Chicago Star Tennis Coach Weighs In On Osaka's Withdrawal From U.S. Open

Naomi Osaka's withdrawal from the U.S. Open could spark change in the sport.

After one of the world’s best tennis players pulled out of the French Open, a Chicago star tennis coach says change could be on the way when it comes to dealing with mental health and press interviews in tennis.

Naomi Osaka, 23, withdrew from the French Open after facing discipline for avoiding press conferences.

She cited "long bouts of depression" since the U.S. Open in 2018 when fans in the stands booed Osaka after she beat Serena Williams.

Osaka, who says she also suffers from social anxiety, was brought to tears.

Kamau Murray, a Chicago tennis coach known for coaching Sloane Stephens to a U.S. Open title in 2017, says pressures are higher than ever for young elite athletes.

"What was an attempt to protect her state of mind from a competitive standpoint turned into a big mental health issue when it didn’t have to be that," said Murray. "They are somewhat isolated. So, from an athletic standpoint, they may be ahead of their time and accelerated, but from a social standpoint, tennis players in general might be a little bit behind."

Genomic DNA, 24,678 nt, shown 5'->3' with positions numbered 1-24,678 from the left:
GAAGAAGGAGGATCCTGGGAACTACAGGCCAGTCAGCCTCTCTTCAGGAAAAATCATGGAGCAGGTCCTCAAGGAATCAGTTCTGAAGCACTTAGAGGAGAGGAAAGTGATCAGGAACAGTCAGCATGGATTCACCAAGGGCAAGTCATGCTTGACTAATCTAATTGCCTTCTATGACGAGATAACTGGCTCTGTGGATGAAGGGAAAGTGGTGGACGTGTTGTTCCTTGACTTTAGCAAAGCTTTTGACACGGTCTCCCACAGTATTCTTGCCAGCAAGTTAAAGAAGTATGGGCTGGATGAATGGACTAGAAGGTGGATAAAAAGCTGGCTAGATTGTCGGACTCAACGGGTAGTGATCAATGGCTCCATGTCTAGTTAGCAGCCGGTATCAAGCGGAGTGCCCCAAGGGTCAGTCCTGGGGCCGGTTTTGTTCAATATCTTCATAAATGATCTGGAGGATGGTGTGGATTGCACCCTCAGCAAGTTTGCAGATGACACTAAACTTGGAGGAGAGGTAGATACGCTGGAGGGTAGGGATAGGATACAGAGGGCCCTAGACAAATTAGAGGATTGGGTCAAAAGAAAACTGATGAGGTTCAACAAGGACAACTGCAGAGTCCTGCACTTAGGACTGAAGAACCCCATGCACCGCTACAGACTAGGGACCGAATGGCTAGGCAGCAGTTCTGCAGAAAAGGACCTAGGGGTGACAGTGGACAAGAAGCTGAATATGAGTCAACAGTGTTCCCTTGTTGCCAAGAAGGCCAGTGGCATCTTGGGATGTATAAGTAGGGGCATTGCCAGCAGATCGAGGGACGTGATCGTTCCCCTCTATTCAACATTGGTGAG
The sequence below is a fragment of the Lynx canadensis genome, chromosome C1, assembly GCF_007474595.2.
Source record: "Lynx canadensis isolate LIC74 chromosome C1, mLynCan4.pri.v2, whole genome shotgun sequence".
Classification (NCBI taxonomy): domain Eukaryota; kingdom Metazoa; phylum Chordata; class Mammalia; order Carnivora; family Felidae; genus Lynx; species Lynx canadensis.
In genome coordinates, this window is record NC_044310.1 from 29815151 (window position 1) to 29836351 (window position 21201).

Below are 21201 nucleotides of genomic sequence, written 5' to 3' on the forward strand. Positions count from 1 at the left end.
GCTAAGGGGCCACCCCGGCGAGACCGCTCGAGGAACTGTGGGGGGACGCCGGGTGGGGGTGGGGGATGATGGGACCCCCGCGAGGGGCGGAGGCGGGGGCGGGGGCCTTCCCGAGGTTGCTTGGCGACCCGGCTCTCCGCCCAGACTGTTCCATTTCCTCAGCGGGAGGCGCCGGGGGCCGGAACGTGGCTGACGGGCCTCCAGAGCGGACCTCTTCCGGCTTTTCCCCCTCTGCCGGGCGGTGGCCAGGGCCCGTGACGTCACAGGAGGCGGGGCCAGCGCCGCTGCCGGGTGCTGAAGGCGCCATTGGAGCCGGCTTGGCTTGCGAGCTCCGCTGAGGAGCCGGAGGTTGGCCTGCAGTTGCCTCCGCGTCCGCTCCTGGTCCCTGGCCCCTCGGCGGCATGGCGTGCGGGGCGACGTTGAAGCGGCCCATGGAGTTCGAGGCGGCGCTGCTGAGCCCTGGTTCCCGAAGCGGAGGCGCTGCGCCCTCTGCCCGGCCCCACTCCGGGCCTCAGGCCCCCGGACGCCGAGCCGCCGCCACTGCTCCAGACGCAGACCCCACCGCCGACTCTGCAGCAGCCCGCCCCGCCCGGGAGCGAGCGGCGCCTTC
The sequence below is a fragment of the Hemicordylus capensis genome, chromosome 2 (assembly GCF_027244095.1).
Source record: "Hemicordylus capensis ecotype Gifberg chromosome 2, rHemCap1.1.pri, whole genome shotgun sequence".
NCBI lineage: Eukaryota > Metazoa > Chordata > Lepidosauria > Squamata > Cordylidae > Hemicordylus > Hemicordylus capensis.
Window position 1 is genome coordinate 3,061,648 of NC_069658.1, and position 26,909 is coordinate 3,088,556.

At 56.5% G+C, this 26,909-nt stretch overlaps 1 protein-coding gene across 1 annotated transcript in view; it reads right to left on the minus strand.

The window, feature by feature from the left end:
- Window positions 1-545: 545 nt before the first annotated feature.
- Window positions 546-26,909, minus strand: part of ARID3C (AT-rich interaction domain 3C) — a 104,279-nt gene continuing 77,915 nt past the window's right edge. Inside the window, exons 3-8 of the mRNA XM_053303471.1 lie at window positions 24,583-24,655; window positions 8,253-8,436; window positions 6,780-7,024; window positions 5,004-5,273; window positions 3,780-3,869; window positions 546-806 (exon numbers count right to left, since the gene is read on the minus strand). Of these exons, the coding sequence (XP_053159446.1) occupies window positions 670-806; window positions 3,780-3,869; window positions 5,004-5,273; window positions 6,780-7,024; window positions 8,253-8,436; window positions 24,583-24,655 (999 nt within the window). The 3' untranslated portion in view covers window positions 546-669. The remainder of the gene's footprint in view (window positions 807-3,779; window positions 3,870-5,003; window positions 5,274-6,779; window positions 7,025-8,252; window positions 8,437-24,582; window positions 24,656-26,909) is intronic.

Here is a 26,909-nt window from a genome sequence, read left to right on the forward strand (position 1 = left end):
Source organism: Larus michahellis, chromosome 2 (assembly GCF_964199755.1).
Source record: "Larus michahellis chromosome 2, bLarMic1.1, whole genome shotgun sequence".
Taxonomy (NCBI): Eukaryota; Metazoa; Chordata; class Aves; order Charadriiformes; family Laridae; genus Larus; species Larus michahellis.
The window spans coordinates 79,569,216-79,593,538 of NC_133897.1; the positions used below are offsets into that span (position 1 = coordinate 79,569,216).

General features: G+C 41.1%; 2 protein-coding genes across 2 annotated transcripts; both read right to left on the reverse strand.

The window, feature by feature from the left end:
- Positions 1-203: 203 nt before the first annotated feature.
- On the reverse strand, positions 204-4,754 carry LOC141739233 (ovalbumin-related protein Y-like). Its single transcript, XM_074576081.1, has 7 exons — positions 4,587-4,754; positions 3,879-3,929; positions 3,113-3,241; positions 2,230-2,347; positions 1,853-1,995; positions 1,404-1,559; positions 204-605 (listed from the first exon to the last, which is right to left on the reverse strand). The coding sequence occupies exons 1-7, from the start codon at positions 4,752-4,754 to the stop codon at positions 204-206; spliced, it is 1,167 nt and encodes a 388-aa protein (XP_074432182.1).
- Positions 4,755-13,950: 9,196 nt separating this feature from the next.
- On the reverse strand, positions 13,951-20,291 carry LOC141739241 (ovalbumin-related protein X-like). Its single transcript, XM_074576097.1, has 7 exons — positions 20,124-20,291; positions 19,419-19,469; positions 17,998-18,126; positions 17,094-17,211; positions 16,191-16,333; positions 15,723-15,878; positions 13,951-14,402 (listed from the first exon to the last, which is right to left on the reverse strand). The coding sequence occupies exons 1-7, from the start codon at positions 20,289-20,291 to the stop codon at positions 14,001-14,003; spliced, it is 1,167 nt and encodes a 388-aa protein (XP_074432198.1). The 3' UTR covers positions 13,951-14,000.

Murray had a strategy to keep Sloane's state of mind focused, despite tough press interviews.

"The pre-match press is also a little bit nerve-racking," said Murray. "When I was coaching Sloane, I would try to have all press down by Friday because they do ask questions that sometimes could raise doubt or shake a player’s confidence."

Osaka was facing a $15,000 fine for avoiding the press.

"People with social anxiety have a huge fear of social evaluation," said Northwestern Medicine’s Chief of Psychology Stewart Shankman. "So, when she experienced the boos back in 2018, it's not surprising that could be a very stressful event for her."

Murray says he found it refreshing to see a female athlete able to take the financial hit by opting to withdraw from such a big event.

Now, he believes change could be coming to how the sport handles press interviews before big matches.

"I do think it’s not a bad idea to have questions submitted, have them filtered," said Murray. "I don’t think that players are used to having this power, this freedom."

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